The problems exposed in Florida's fight over abortion clinics — state neglect, pro-choice denial, and the relegation of abortion to the shadows of medicine —didn't end there. They have surfaced in other states, too.
On Sept. 2, 1989, two weeks before the Miami Herald exposé in Florida, the Boston Globe disclosed that Dr. Howard Silverman, the owner of Massachusetts' biggest chain of abortion clinics, had admitted to sexual misconduct with a female patient. Based on the patient's complaint, Silverman had lost his authority to admit patients to nearby hospitals in the event of complications. Despite this, he continued to perform abortions. Unlike other providers in the area, Silverman used dubious advertising tactics, refused Medicaid patients, and apparently reaped huge profits. Although his three clinics handled more than 10,000 abortions per year, he disguised them as doctors' offices, thereby evading the state's abortion clinic regulations.
Like the exposed clinic operators in Florida, Silverman portrayed his unmasking as an attack on abortion rights. And, as in Florida, the Globe found that colleagues had known of his misconduct, as well as his generally bad reputation, but had kept it secret. "The question was: Who was going to tell?" an anonymous source in the pro-choice community told the Globe. "Do we go public with it and hurt the whole movement or do we keep quiet and deny women the chance to make an informed choice about who does their abortion?" A spokeswoman for Mass Choice, the state affiliate of the National Abortion Rights Action League, was outraged at the secrecy:
"The fact that he is still practicing after he's admitted assaulting a woman is frightening. And I certainly want to know more about who knew and why they didn't say anything. If they think they were protecting the abortion rights movement, they could not have been more wrong. They certainly were not protecting the women of this state."
A few days later, Chicago abortionist Arnold Bickham was arrested for practicing medicine less than a year after losing his license for gross malpractice. In the malpractice case, a woman had hemorrhaged and gone into shock after an abortion at Bickham's clinic. According to testimony at his license revocation hearing, Bickham, calling the woman "lazy," had shoved her out the door in a wheelchair. Before that, the state had suspended Bickham's license for performing abortions on women who weren't pregnant, and sometimes without proper anesthesia. No one could be sure how rare these offenses were, since abortion clinics in Illinois hadn't been regulated or inspected for four years, thanks to a court injunction like the one in Florida.
Another horror story surfaced in Maryland a week after the fight in Florida began. A woman lapsed into respiratory trouble while under anesthesia for an abortion at the Hillview Women's Medical Surgical Center. Despite having no anesthesiologist on hand, the clinic's medical director continued the operation. The patient went into cardiac arrest and died. A year later, a similar crisis developed. Again, there was no anesthesiologist. This time, clinic workers tried to revive the woman with the wrong drug and couldn't get the clinic's emergency oxygen equipment to work. The woman was left paralyzed, unable to walk or talk. Three years later, she died.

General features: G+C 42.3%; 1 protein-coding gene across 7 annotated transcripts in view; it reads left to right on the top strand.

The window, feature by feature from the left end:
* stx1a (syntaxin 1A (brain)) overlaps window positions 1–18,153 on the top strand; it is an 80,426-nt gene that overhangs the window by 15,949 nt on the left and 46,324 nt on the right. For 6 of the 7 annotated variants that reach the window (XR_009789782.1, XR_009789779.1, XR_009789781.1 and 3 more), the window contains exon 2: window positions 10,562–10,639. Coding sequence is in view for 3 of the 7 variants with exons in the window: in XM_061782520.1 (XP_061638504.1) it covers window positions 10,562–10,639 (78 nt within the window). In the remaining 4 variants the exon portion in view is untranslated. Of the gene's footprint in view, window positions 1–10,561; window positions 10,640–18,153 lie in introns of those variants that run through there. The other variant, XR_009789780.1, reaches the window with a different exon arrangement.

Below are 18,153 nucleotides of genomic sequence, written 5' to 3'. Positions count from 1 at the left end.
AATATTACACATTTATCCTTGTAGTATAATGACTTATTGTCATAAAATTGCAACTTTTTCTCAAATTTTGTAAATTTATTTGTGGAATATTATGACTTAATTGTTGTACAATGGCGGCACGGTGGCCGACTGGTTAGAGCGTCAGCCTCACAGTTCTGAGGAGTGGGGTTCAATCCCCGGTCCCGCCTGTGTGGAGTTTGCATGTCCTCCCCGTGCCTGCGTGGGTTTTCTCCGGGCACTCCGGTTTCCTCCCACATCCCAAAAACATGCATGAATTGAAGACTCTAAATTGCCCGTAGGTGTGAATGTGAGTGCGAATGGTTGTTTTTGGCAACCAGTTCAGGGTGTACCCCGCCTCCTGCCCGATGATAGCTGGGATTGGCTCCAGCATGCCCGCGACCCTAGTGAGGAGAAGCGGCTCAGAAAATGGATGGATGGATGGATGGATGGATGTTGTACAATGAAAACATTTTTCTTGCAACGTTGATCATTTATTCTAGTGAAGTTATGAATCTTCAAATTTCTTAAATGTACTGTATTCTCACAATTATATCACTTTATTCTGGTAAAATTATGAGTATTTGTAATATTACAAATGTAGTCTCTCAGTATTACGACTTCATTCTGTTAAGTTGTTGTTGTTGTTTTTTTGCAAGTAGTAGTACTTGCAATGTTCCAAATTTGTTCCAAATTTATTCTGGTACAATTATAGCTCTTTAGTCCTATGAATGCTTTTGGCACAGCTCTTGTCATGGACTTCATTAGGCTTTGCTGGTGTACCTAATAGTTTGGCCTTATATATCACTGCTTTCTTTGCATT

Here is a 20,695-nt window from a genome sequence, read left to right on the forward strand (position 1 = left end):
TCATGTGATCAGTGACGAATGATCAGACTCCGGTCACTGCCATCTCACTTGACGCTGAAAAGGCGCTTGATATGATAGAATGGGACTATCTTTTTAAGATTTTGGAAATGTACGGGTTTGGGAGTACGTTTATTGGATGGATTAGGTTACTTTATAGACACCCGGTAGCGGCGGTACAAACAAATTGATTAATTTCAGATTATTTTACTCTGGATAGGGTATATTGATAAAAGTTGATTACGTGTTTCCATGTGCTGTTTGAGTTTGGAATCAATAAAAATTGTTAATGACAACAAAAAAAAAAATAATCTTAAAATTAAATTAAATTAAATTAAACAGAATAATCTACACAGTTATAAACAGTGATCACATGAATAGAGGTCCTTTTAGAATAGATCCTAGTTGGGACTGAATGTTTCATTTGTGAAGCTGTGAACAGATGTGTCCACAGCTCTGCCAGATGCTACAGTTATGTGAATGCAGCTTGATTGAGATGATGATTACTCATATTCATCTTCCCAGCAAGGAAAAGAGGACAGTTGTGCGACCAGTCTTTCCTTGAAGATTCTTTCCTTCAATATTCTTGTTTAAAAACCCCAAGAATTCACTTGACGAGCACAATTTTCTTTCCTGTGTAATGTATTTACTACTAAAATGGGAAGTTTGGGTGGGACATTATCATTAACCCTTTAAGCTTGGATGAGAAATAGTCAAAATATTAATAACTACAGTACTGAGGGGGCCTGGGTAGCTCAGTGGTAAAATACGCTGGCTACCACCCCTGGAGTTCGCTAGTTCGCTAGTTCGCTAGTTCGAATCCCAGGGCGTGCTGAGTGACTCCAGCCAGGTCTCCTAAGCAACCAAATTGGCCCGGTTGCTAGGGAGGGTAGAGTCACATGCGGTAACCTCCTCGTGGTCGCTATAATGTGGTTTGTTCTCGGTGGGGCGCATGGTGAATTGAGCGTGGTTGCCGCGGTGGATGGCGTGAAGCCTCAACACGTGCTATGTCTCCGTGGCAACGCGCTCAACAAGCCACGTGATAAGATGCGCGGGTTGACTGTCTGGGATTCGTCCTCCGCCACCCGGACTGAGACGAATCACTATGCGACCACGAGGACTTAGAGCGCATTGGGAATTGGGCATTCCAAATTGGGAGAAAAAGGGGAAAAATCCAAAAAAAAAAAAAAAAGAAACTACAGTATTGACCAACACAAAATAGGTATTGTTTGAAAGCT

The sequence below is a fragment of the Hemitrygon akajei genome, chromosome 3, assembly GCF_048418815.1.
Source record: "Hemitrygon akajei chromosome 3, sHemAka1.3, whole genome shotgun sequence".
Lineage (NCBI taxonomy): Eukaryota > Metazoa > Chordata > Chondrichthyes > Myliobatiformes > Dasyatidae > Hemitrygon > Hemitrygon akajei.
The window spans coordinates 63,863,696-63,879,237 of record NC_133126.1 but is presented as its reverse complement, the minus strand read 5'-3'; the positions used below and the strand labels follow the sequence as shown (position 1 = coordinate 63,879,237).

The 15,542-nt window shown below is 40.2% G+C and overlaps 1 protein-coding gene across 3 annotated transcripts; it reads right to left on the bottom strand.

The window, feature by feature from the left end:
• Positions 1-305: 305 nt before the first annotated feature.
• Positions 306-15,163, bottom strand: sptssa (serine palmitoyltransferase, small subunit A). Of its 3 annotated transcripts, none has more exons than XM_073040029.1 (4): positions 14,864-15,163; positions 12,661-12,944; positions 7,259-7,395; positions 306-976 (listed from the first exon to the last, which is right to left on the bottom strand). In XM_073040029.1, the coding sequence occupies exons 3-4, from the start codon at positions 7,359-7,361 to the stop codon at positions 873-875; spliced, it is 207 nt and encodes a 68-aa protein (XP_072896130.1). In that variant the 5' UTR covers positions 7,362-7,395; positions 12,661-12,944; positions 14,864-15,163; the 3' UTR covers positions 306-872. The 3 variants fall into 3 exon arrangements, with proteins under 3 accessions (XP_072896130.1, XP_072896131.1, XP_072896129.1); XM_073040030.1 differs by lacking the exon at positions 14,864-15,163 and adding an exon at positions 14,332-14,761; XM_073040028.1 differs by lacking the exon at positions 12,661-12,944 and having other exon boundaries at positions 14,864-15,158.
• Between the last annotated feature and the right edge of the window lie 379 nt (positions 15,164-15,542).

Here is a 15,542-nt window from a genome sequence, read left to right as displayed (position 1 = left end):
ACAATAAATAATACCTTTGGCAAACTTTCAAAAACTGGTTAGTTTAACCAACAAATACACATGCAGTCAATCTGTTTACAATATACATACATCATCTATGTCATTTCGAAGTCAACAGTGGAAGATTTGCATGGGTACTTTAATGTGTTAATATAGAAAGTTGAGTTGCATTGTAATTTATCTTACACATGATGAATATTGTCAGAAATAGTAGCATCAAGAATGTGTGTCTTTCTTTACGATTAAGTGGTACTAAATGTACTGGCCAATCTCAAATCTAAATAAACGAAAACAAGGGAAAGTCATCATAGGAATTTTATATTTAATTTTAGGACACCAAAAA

The clinic's owner, Barbara Lofton, blamed reports of her recklessness on the pro-life views of the local paramedic chief. He denied that he held such views. Months later, on 60 Minutes, Lofton's former employees and patients alleged that she had practiced medicine without a license and had nearly killed a patient by botching her abortion. CBS correspondent Meredith Vieira reported that "many pro-choice leaders knew about problems at Hillview but didn't want them publicized. National Abortion Federation head Barbara Radford admitted she was just hoping we would go away."
Nor were these leaders eager to address the underlying problem: Maryland had no laws for abortion clinics or outpatient surgery centers. Anesthesia and emergency medicine in these facilities were unregulated. That was why Lofton had moved her clinic to Maryland when the District of Columbia ordered her to stop performing abortions without a clinic license. A pro-choice legislator in Maryland had sought to regulate clinics but had met resistance from her colleagues. "There's only so much of a willingness to try to push ... the pro-choice movement to do what I think is the responsible thing to do," the lawmaker lamented, "because they then treat you as if you're the enemy."
Over the years, similar cases have turned up in other states. Pennsylvania's Kermit Gosnell scandal may be the latest and biggest of these regulatory failures, but it isn't the only one. On Wednesday, the attorney general of Delaware, Beau Biden, filed five complaints against two Delaware doctors and a clinic owner for impersonating a physician, prescribing controlled substances without a license, and failing to report what they knew about Gosnell. And three weeks ago, the Philadelphia Inquirer reported:
"Pennsylvania's system of oversight—or lack of it, in the grand jury's view—may not be unusual. For five months last year, New Jersey regulators received complaints that abortion doctor Steven Brigham, 54, was running a secret, cash-only, late-term abortion business using a risky interstate scheme—one for which he was disciplined in the 1990s. Just as in the Gosnell case, regulators took no public action against Brigham—until a police raid forced them to."
The Gosnell and Brigham cases, according to the Inquirer, "illustrate a host of problems, including a feeble complaint system, spotty clinic inspections, poor communication among oversight agencies—and the reluctance of doctors to punish their own."
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